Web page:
Thanks to Rivka Fogel of AJ Madison for sharing her mentor story with me.
I cobbled together my SEO training. I’ve been in-house for over a year now, but in spring of 2011 I didn’t know what an SERP was. I Googled things a lot, and played with HTML in my work as a poet, and I had taught myself VBA because I thought it was fun, and why not get all that functionality out of Excel. But to optimize a site’s content and campaigns to up its rankings? No idea.
Soon I was managing full-scale SEO projects
Then consultants came along. Or, I should say, marketing in general. When I graduated Penn I was reviewing contemporary art exhibitions for an art blog. A few months later I was leading the charge on its advertising, because we had an audience to monetize. And then I started writing full-time as part of a start-up’s marketing team, which focused on SEO. Three weeks later I was directing the two company blogs, which included link-building strategy at these content machines. Soon I was managing full-scale SEO projects at any of the start-up’s 60 or so sites, including one that asked, how do we get people talking, on the web, about asset tags? (Answer: put the asset tag on a bike, and create a bike registry.)
I learned by observing, and asking questions
All this time we had weekly meetings with our consultants, in which I pumped Distilled’s John Doherty for information. I learned by observing, and asking questions that grew from A/B testing for email marketing and the relative benefits of iFrames versus infographics to algorithm updates and Matt Cutts; SeoMoz and Majestic; and the extent of EMD’s immediate impact on microsites.
In short: earlier that year I hadn’t heard of SEO; a few months into my talk-time with John, it was the most interesting part of my day, shifting with new ideas and algorithm updates and pieces of web gossip.
I learn by engaging
In retrospect, I was very lucky to fall in to SEO – but I was also lucky to have John and the Distilled team, and now to have the Twitter SEO community. #seochat and #seopub teach me so much, mainly because I learn by engaging, and I’ve never been one to be that quiet. And then there are the blogs and forums: Search Engine Land and Search Engine Watch (Barry Schwartz et al), World Webmaster Forum, Bill Slawski’s SEO by the Sea, the occasional Rand Fishkin Whiteboard Friday at SEOMoz. I’m currently pleasantly mired in the co-citation (or lexical co-occurrence) question, (debatebly) first posited by Rand at the SEOMoz blog, then the subject of responses from Slawski (here and here) and a nice little summary over at iAcquire.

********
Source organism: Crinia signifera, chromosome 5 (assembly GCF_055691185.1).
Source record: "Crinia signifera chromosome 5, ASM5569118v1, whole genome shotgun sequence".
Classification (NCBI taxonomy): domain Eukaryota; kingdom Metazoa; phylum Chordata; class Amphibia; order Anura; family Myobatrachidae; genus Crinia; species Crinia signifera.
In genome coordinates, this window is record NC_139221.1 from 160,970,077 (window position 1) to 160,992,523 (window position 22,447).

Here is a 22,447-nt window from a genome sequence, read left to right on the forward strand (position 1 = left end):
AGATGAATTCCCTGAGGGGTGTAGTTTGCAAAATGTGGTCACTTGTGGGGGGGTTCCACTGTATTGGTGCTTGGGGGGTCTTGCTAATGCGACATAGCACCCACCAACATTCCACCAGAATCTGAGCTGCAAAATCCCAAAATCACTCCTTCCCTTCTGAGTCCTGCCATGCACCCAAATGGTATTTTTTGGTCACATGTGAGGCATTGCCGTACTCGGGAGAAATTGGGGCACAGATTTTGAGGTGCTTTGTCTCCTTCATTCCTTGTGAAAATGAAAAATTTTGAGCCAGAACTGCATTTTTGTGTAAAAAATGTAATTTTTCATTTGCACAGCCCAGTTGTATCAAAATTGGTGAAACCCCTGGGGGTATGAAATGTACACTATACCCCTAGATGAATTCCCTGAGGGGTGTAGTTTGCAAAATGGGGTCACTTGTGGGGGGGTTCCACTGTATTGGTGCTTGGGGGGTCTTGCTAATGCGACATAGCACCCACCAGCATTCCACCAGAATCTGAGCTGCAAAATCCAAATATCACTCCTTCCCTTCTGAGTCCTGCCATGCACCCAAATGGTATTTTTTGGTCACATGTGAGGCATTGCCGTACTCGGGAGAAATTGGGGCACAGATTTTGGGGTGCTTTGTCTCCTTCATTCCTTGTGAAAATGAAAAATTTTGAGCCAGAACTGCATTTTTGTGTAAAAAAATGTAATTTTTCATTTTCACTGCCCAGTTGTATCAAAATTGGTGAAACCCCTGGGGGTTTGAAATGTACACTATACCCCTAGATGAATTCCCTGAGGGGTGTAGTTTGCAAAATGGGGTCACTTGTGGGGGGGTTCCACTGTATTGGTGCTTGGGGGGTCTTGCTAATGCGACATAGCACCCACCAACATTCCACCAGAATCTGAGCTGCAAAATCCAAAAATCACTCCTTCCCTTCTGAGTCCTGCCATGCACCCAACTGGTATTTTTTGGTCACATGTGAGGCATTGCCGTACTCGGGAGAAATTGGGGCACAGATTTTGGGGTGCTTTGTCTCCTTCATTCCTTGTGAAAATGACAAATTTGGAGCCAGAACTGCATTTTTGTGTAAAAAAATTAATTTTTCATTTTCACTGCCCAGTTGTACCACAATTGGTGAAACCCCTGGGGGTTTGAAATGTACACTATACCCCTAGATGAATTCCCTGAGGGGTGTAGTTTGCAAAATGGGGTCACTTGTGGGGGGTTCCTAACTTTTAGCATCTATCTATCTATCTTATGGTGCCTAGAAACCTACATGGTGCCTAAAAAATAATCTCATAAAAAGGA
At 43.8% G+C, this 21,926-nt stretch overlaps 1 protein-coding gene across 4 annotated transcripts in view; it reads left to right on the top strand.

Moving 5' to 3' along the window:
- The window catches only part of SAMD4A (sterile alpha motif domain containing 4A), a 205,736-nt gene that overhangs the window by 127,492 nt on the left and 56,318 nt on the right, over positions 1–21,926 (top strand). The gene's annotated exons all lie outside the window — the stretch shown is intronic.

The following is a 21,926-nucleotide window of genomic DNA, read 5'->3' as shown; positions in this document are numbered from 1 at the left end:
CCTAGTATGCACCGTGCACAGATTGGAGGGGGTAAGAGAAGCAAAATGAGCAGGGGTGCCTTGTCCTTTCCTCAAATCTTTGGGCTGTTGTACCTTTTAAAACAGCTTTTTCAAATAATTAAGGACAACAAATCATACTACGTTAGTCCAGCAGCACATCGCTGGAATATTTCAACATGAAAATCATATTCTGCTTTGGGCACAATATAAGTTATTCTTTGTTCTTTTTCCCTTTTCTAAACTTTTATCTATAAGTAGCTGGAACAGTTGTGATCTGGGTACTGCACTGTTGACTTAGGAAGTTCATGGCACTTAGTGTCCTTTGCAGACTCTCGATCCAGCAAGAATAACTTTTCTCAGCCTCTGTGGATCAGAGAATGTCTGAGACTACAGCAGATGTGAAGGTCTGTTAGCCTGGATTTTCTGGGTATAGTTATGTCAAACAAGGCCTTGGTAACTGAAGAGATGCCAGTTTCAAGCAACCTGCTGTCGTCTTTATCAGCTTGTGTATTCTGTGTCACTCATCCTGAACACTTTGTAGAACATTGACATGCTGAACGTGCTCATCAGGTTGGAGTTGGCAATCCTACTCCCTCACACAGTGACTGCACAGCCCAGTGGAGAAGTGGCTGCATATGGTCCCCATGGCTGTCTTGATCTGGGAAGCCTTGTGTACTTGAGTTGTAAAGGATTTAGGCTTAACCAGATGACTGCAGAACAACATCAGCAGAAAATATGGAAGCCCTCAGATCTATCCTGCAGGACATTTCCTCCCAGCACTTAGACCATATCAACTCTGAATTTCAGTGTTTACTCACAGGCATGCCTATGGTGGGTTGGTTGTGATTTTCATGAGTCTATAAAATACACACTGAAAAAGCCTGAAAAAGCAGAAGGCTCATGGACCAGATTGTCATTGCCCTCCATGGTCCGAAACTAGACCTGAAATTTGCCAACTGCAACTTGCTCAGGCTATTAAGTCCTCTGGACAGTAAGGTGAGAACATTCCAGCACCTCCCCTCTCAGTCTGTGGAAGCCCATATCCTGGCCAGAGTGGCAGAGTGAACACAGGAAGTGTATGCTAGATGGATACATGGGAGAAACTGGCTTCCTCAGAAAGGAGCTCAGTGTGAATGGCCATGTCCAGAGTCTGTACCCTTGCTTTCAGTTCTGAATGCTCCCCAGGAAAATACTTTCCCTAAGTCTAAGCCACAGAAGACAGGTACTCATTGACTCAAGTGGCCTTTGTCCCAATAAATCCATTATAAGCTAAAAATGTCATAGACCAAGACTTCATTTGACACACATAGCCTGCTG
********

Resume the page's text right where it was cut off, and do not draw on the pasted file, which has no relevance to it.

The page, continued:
I have my mentors to thank, my fellow SEOs, for loving to talk
It’s a surprise, really: I like playing in Analytics, and I like identifying key metrics in keyword analysis. I like getting mileage and conversions out of social, and I like cutting down on SEM costs by fortifying the site organically with content and good, organized bot-facing and user-facing code. I studied contemporary poetics, and now I’m figuring out how to sell AJ Madison’s refrigerators and other home and kitchen appliances through blogs, social, on-page SEO, email, and more. And really I have my mentors to thank, my fellow SEOs, for loving to talk – and teach – digital.
I manage SEO for AJ Madison, with a focus on analytics and content. I also freelance as a writer-editor and web consultant. I’m usually a poet, and always a dork. If I don’t know it, it’s automatically more fun – which is how I got into digital marketing strategy in the first place. And why I’ll wrestle myself into king pigeon pose most mornings.